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Mary Goode Rogan, 91; she was a judge when most jurists were men

March 01, 2007|Valerie J. Nelson | Times Staff Writer

Mary Goode Rogan, a judge who was appointed to the Municipal Court and Superior Court in Los Angeles County when women jurists were still a rarity, died Sunday of pneumonia at her Laguna Beach home, her family announced. She was 91.

Only five other women were Los Angeles County Superior Court judges in 1975, the year Rogan was elevated to the bench by then-Gov. Jerry Brown. More than 95% of the judges were men compared with about 70% today, according to Superior Court records.

Rogan had already spent a decade handling civil and criminal cases as a Municipal Court judge in Burbank.

She was appointed in 1965 by Brown's father, then-Gov. Pat Brown.

She heard mainly criminal cases in Superior Court in Pasadena before retiring around 1990. The work challenged her to "really know the law of the case," Rogan said in a 1998 oral history.

She was born in 1915 in New Haven, Conn., the daughter of Patrick James and Mary Ellen Goode. Her father, the town's postmaster general, also founded an early New England television station.

After receiving a bachelor's degree from Albert Magnus College in New Haven, she was one of four women to graduate from Yale Law School in 1938.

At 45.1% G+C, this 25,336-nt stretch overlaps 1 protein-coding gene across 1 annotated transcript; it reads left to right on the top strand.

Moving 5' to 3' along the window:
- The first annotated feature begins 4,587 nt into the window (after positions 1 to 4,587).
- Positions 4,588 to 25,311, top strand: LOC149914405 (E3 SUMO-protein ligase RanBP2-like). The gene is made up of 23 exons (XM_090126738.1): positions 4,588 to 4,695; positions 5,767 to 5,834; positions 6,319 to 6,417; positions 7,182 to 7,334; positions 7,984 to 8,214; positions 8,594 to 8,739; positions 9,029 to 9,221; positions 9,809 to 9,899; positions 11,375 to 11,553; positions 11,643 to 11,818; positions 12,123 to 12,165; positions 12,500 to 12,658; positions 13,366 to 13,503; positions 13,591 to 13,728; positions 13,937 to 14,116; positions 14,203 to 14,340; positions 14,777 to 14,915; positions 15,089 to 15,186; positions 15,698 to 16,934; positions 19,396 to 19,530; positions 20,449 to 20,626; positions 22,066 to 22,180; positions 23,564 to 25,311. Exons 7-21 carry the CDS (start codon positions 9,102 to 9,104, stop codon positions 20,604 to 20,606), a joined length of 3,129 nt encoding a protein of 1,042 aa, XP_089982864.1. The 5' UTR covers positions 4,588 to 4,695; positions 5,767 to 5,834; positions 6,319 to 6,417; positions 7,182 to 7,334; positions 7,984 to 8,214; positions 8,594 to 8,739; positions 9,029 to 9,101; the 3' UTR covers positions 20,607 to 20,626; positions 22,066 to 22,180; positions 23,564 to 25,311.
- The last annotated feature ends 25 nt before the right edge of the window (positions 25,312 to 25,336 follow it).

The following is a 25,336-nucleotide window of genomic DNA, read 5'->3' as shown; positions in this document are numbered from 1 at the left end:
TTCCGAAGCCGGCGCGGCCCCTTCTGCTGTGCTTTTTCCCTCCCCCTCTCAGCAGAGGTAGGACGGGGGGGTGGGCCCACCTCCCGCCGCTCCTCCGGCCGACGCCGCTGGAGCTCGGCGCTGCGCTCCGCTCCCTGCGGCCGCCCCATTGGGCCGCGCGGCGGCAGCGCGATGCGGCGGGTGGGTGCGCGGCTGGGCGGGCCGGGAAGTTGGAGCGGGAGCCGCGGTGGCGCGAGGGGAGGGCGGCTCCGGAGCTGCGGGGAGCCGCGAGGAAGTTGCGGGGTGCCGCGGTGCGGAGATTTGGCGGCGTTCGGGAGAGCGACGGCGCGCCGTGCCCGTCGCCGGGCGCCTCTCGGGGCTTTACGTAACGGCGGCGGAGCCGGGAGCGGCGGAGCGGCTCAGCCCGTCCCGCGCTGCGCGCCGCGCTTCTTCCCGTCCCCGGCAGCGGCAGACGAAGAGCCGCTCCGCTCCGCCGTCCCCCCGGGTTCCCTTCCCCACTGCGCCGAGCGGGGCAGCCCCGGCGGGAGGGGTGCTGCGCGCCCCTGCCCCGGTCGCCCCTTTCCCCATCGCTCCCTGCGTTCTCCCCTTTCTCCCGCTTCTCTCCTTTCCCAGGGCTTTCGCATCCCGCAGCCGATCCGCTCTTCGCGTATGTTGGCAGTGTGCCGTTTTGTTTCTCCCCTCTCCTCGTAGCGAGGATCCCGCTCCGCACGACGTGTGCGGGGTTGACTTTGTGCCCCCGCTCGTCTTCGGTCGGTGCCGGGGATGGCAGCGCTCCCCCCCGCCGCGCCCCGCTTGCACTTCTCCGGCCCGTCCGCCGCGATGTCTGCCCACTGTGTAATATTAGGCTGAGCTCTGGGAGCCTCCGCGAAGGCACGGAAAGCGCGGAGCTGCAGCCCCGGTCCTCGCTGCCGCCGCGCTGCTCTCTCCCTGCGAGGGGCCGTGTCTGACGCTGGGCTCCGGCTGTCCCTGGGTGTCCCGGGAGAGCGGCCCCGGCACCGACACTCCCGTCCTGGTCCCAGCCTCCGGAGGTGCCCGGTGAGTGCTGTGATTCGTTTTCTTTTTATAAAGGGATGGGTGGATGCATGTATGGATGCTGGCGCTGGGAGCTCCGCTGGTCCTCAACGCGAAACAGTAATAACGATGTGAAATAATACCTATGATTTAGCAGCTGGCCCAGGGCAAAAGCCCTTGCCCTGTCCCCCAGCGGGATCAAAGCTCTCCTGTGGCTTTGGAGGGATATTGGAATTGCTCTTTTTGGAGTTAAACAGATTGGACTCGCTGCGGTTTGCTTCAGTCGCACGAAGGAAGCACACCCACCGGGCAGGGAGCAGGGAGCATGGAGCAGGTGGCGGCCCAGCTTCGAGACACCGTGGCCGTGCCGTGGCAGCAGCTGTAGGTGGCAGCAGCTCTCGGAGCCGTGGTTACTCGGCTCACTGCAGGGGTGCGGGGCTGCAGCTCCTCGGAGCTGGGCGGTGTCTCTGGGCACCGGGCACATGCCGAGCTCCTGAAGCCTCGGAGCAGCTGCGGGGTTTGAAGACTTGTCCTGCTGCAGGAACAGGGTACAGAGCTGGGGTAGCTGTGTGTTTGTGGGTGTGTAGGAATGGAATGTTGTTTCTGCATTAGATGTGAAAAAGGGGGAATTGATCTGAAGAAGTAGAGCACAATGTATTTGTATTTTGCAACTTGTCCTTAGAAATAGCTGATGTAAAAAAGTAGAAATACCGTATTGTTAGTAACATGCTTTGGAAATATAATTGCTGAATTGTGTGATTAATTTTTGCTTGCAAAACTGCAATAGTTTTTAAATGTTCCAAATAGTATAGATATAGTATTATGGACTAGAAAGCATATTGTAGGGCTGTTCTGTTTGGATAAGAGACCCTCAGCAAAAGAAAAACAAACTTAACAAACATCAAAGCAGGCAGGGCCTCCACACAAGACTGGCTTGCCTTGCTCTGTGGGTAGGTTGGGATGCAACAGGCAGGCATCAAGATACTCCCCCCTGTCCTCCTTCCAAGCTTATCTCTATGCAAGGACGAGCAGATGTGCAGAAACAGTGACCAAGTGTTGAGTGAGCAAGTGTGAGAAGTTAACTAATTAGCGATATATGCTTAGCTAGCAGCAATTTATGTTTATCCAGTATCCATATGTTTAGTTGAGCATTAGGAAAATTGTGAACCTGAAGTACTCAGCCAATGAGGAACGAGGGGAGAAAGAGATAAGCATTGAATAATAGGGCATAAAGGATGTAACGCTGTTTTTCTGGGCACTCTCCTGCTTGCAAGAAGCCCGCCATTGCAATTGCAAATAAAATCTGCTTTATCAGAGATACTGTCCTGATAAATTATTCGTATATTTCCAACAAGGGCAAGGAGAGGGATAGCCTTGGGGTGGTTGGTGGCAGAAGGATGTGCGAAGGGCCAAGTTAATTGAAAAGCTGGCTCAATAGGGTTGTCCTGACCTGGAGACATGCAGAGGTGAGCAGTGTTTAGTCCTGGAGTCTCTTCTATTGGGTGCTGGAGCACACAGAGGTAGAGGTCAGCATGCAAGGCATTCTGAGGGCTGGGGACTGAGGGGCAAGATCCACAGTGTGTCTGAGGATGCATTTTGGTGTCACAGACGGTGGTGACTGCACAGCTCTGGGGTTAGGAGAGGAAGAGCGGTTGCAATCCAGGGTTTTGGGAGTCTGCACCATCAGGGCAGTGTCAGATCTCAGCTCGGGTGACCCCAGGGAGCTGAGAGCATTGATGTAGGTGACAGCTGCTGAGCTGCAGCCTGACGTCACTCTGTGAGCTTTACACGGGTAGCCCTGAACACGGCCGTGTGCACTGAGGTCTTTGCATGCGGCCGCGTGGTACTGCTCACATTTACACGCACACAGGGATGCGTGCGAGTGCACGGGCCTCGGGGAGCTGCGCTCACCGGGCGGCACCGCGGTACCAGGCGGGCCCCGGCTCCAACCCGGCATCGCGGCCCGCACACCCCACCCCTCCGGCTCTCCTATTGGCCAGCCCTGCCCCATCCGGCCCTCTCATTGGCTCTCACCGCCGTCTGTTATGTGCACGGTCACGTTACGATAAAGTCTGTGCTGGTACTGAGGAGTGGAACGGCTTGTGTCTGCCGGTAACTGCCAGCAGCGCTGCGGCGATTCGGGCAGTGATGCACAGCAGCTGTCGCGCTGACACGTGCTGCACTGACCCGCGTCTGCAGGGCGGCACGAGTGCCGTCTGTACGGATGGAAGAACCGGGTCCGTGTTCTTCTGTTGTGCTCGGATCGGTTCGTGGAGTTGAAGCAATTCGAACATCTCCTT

In law school, she met her husband, Richard R. Rogan, who was chief deputy attorney general from 1959 to 1963 under then-state Atty. Gen. Stanley Mosk.

Newly married in 1942, she worked for the Treasury Department in Washington while her husband served in World War II. In 1946, they moved to Burbank, where his parents lived, and later opened a law practice together.

The mother of six attributed her ability to juggle a career and parenthood to "a lot of sheer luck," according to the oral history.

But in a 1965 Times' story she shared a practical tip: "Home was never more than five minutes away from the office and the help we sought ... was the sort who would let the kitchen floor go unmopped if a child required attention."

Lured by their roots, the Rogans often vacationed in Ireland. With a friend, they bought an Irish castle once owned by director John Huston and later sold it to entertainment mogul Merv Griffin.

In addition to her children, Rogan is survived by seven grandchildren and four great-grandchildren. Her husband died in 1996.

Instead of flowers, the family requests donations to the Constitutional Rights Foundation, www.crf-usa.org, or Childrens Hospital of Los Angeles, www.childrenshospitalla.org.

Services will be held at noon today at St. Catherine of Siena Church, 1042 Temple Terrace, Laguna Beach.

valerie.nelson@latimes.com

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